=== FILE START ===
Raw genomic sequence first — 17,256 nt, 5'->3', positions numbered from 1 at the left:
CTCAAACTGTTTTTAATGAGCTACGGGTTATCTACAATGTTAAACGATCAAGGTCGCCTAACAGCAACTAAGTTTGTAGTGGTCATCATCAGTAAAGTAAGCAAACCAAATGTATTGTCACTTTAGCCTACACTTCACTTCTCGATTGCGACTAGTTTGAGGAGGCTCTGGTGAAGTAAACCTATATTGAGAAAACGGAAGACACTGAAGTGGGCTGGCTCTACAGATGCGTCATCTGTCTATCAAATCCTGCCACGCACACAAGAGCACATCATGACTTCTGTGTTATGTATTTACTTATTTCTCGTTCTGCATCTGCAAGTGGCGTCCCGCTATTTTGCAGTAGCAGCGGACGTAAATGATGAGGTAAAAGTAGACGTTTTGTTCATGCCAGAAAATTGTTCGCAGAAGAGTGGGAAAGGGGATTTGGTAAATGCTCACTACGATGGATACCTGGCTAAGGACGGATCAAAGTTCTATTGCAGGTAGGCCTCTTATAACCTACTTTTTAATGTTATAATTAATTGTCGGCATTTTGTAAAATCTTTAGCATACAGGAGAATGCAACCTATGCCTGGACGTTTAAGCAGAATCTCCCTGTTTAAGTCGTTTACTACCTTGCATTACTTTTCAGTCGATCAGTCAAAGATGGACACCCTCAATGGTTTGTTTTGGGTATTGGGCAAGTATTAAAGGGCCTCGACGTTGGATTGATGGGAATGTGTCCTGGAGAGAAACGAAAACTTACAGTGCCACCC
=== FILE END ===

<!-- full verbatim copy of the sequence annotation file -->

Raw genomic sequence first — 17,256 nt, 5'->3', positions numbered from 1 at the left:
CTCAAACTGTTTTTAATGAGCTACGGGTTATCTACAATGTTAAACGATCAAGGTCGCCTAACAGCAACTAAGTTTGTAGTGGTCATCATCAGTAAAGTAAGCAAACCAAATGTATTGTCACTTTAGCCTACACTTCACTTCTCGATTGCGACTAGTTTGAGGAGGCTCTGGTGAAGTAAACCTATATTGAGAAAACGGAAGACACTGAAGTGGGCTGGCTCTACAGATGCGTCATCTGTCTATCAAATCCTGCCACGCACACAAGAGCACATCATGACTTCTGTGTTATGTATTTACTTATTTCTCGTTCTGCATCTGCAAGTGGCGTCCCGCTATTTTGCAGTAGCAGCGGACGTAAATGATGAGGTAAAAGTAGACGTTTTGTTCATGCCAGAAAATTGTTCGCAGAAGAGTGGGAAAGGGGATTTGGTAAATGCTCACTACGATGGATACCTGGCTAAGGACGGATCAAAGTTCTATTGCAGGTAGGCCTCTTATAACCTACTTTTTAATGTTATAATTAATTGTCGGCATTTTGTAAAATCTTTAGCATACAGGAGAATGCAACCTATGCCTGGACGTTTAAGCAGAATCTCCCTGTTTAAGTCGTTTACTACCTTGCATTACTTTTCAGTCGATCAGTCAAAGATGGACACCCTCAATGGTTTGTTTTGGGTATTGGGCAAGTATTAAAGGGCCTCGACGTTGGATTGATGGGAATGTGTCCTGGAGAGAAACGAAAACTTACAGTGCCACCC